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Calls for tougher rules on seafood


Food safety fears over beef are now settled in the psyche of consumers across the world - stretching from Japan, over Europe and into the US. But what about seafood? How many of us have been ill from a less than healthy oyster or mussel? In the US this week a consumer group has petitioned the government to demand stronger seafood-safety rules to prevent food poisoning.

The Center for Science in the Public Interest has asked the Food and Drug Administration to require fish and shellfish to be tested for the most common causes of food-related illnesses.

According to the CSPI, consumers keep getting seriously ill from contaminated seafood because the FDA seafood-safety programme fails to test fish and shellfish for potentially deadly hazards.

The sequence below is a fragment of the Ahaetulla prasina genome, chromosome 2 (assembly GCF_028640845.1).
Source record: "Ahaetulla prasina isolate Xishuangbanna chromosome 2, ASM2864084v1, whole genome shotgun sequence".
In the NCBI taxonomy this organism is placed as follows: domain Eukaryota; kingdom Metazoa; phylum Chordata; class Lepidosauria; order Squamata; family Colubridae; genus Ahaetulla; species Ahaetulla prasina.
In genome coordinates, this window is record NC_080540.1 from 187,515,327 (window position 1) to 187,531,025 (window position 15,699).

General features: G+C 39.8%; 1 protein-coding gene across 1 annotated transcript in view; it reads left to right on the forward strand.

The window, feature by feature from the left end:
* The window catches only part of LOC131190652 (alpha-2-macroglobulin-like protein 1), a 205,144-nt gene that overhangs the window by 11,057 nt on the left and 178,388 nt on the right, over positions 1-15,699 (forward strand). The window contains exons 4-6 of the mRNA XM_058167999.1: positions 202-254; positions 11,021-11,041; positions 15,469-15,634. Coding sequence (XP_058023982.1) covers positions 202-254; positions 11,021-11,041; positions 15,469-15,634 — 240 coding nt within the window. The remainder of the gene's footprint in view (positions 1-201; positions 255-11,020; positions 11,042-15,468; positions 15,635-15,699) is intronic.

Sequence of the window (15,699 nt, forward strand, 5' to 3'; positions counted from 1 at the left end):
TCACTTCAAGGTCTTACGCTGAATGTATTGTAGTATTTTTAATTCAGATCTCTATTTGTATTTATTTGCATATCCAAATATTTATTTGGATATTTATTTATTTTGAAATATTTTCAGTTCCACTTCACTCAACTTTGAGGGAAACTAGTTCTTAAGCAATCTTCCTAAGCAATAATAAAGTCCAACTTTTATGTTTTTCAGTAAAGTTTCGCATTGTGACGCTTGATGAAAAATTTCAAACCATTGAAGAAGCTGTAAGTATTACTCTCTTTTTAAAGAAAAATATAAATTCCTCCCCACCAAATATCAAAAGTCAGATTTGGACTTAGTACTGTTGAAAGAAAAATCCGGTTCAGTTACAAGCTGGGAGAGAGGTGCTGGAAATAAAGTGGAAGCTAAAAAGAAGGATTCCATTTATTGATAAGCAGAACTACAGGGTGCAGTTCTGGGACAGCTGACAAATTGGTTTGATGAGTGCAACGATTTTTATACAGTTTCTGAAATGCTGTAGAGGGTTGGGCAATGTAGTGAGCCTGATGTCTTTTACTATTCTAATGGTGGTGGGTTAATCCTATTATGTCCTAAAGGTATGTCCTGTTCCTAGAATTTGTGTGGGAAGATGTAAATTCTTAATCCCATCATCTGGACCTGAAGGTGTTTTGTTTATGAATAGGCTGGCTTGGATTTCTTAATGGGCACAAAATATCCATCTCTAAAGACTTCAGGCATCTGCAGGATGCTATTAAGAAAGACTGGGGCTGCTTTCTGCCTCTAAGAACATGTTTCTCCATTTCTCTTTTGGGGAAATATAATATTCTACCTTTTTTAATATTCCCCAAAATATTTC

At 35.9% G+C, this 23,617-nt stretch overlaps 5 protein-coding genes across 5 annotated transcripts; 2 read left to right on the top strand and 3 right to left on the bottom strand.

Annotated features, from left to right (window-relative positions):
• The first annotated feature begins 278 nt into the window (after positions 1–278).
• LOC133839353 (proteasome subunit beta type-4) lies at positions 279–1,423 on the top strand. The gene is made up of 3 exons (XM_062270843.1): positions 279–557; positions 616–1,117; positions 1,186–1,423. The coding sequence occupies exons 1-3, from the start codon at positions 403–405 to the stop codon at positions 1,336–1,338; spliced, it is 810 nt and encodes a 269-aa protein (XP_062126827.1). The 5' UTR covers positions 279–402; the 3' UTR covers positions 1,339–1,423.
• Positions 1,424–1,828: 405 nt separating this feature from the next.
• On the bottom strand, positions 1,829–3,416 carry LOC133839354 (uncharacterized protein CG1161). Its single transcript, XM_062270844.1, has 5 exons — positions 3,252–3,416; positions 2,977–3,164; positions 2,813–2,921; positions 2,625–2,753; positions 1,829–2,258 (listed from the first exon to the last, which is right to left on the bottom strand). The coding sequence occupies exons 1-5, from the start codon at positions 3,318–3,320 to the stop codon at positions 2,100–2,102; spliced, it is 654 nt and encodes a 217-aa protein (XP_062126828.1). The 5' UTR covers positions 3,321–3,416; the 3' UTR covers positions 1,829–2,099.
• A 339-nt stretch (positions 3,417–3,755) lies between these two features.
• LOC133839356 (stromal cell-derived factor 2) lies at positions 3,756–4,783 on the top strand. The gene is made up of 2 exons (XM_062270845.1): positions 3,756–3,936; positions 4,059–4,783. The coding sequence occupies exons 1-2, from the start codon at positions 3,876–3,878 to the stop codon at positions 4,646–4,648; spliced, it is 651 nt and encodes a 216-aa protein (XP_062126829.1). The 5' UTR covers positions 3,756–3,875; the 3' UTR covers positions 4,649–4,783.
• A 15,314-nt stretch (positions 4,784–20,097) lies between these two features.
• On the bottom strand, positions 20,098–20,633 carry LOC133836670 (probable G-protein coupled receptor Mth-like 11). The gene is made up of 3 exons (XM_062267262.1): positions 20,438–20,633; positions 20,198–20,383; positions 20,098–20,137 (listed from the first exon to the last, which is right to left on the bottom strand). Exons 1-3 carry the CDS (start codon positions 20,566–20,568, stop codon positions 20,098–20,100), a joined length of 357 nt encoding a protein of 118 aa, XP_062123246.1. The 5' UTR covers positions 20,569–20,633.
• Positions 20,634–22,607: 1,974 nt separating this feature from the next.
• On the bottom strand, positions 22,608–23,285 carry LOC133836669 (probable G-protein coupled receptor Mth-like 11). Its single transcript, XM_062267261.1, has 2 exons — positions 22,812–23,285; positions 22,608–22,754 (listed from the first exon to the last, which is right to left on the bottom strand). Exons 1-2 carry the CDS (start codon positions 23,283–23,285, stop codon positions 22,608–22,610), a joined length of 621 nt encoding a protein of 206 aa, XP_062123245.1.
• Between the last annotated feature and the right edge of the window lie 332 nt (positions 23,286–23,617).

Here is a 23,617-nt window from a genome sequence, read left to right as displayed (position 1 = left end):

"Mandatory government testing is needed to make a weak seafood-safety programme stronger," said CSPI food safety director Caroline Smith DeWaal. "Seafood is a major cause of food poisoning, sickening more than 100,000 and causing dozens of preventable deaths each year."

In a recent report, Outbreak Alert! 2002, the CSPI claims that seafood is the leading cause of reported foodborne-illness outbreaks where both the food and the hazard are identified. Scombrotoxin, a toxin that can develop in fresh tuna, mahi mahi, and other finfish that are not kept cold, and ciguatera, a toxin occurring in tropical reef fish like grouper and red snapper, are among the hazards that the FDA should test for, stressed the consumer group.

CSPI's petition also calls for testing for Listeria monocytogenes, methylmercury, and coliforms, as well as the Vibrio bacteria, which can contaminate raw oysters and other shellfish.

A recent FDA evaluation found that only 57 per cent of the seafood industry currently has a hazards control programme in place. The CSPI stated that last year, congressional investigators criticised the FDA's weak seafood-oversight programme and recommended that the agency gather objective, measurable performance data. The FDA has never implemented that advice, claims the CSPI.

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